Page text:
Northeastern Section - 53rd Annual Meeting - 2018

Paper No. 20-4
Presentation Time: 1:30 PM-5:30 PM


NESS, Tristan A.1, DAWE, Andrew1 and DONER, Lisa A.2, (1)Environmental Science and Policy, Plymouth State University, 17 High Street, Plymouth, NH 03264, (2)Environmental Science and Policy Program, Plymouth State University, Plymouth, NH 03264

The annual deposition of sediments in lake systems creates a snapshot of environmental conditions during that year. Sediment cores taken from the lake bottom provide valuable insight into how the system has changed over long periods of time. Depending on the rate of deposition, a core can encompass anywhere from a few decades to a couple centuries. This allows us to glance further into the past than relatively short-term records of lake monitoring would allow. Analyzing trends preserved in the sediment record can allow us to observe and predict the impacts of changing environmental conditions over time on lake geology and ecology.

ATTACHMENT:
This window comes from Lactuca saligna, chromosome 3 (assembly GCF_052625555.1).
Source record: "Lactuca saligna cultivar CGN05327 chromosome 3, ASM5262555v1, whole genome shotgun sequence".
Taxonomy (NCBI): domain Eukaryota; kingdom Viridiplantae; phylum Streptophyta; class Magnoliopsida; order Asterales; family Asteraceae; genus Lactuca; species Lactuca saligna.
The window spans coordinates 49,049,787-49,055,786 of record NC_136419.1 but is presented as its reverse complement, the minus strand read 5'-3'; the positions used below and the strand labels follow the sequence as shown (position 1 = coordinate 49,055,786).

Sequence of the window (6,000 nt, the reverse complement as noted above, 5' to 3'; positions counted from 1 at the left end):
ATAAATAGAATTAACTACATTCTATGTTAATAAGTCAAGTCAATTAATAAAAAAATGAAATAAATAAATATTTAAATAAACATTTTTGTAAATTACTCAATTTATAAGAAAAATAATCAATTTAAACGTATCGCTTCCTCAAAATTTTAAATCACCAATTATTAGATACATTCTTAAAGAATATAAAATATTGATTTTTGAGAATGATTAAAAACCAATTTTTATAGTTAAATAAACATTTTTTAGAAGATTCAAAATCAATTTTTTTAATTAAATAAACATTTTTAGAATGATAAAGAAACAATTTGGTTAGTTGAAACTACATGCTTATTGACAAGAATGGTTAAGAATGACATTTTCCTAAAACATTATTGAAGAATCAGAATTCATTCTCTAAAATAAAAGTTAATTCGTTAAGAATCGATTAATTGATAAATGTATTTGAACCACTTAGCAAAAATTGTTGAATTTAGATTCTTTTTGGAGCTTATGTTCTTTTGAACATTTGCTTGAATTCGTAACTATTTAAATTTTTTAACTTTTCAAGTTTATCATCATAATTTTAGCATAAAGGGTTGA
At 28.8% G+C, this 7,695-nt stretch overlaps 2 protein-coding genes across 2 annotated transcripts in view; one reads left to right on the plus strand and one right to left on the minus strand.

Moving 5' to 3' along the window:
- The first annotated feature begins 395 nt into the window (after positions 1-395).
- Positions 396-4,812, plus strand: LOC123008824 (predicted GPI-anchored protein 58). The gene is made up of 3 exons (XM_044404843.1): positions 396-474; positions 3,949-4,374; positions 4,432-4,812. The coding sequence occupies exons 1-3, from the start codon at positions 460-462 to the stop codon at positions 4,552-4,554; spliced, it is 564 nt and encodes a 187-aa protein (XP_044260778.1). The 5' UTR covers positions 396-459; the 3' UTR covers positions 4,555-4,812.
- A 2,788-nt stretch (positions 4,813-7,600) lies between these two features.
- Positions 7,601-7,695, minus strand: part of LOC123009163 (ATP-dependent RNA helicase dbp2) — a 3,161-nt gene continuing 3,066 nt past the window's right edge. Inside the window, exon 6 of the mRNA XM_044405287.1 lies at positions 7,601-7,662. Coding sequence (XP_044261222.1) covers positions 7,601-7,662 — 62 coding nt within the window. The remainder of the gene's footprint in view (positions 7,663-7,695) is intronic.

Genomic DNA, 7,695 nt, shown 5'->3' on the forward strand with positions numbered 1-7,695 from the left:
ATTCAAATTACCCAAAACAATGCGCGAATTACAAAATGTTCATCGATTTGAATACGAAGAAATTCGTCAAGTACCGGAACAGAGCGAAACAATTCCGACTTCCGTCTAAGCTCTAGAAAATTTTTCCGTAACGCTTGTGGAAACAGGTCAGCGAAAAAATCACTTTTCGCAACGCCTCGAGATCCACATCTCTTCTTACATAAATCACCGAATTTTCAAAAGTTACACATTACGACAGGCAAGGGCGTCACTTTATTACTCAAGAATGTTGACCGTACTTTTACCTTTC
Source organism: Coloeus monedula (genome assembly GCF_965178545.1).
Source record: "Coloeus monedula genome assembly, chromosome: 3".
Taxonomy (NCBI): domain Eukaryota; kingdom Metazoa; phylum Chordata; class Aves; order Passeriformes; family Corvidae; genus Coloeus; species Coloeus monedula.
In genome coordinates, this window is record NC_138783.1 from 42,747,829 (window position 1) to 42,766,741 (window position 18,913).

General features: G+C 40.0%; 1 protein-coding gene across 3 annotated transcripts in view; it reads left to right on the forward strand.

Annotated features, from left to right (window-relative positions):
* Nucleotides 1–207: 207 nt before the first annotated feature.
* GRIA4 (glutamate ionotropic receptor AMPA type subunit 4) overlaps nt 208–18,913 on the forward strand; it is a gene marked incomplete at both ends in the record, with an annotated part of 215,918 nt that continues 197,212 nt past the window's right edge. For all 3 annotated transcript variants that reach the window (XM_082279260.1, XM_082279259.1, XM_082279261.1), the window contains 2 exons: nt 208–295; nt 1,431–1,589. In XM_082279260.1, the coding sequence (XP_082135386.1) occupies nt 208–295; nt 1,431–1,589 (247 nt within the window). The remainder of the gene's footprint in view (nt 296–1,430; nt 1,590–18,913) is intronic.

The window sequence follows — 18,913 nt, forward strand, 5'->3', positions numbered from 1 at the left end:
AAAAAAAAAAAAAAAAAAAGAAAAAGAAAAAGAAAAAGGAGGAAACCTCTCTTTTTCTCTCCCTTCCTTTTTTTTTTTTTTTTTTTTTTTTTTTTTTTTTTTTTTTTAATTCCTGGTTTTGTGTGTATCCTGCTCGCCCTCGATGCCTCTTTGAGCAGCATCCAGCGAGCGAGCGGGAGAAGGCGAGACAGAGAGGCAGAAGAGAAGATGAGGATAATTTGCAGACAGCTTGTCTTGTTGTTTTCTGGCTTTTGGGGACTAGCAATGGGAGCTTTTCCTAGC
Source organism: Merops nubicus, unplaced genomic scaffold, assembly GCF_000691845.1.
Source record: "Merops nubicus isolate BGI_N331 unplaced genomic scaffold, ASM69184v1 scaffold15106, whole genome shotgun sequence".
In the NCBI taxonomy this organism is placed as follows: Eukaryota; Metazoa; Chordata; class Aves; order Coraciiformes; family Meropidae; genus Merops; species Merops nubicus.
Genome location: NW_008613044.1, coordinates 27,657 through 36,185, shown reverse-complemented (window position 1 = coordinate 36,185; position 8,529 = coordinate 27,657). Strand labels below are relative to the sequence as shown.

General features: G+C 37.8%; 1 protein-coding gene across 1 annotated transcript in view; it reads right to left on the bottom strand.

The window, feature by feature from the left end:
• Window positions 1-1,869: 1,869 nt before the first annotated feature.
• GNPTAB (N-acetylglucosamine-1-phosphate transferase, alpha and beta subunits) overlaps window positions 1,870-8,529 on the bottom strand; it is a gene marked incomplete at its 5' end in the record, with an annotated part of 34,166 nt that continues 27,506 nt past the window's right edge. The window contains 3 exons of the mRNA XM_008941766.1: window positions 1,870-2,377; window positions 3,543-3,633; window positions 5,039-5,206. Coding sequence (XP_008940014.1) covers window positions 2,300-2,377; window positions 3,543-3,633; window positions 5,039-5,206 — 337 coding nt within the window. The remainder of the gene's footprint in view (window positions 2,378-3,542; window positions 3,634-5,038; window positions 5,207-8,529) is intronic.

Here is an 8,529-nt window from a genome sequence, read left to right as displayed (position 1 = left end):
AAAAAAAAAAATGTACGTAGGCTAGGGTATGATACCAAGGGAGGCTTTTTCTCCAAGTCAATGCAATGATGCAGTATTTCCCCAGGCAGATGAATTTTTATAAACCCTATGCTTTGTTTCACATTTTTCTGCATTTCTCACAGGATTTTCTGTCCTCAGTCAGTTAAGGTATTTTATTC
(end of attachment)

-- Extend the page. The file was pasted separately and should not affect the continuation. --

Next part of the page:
This study focuses on Kezar Lake, which is located in Lovell, Maine. A total of five sediment cores were taken from the lake bottom, split between two sample sites. Each core was divided into samples at one-centimeter intervals, yielding around 50 samples per core (~250 samples in total). We recorded a plethora of physical measurements for each sample, including wet/dry weights, density, particle size, and percent H2O composition. We also tested samples for both organic content and mass susceptibility. Comparing datasets from each initial sampling location gives us an idea of how the lake has changed over time, as well as what kinds of events may have initiated those changes.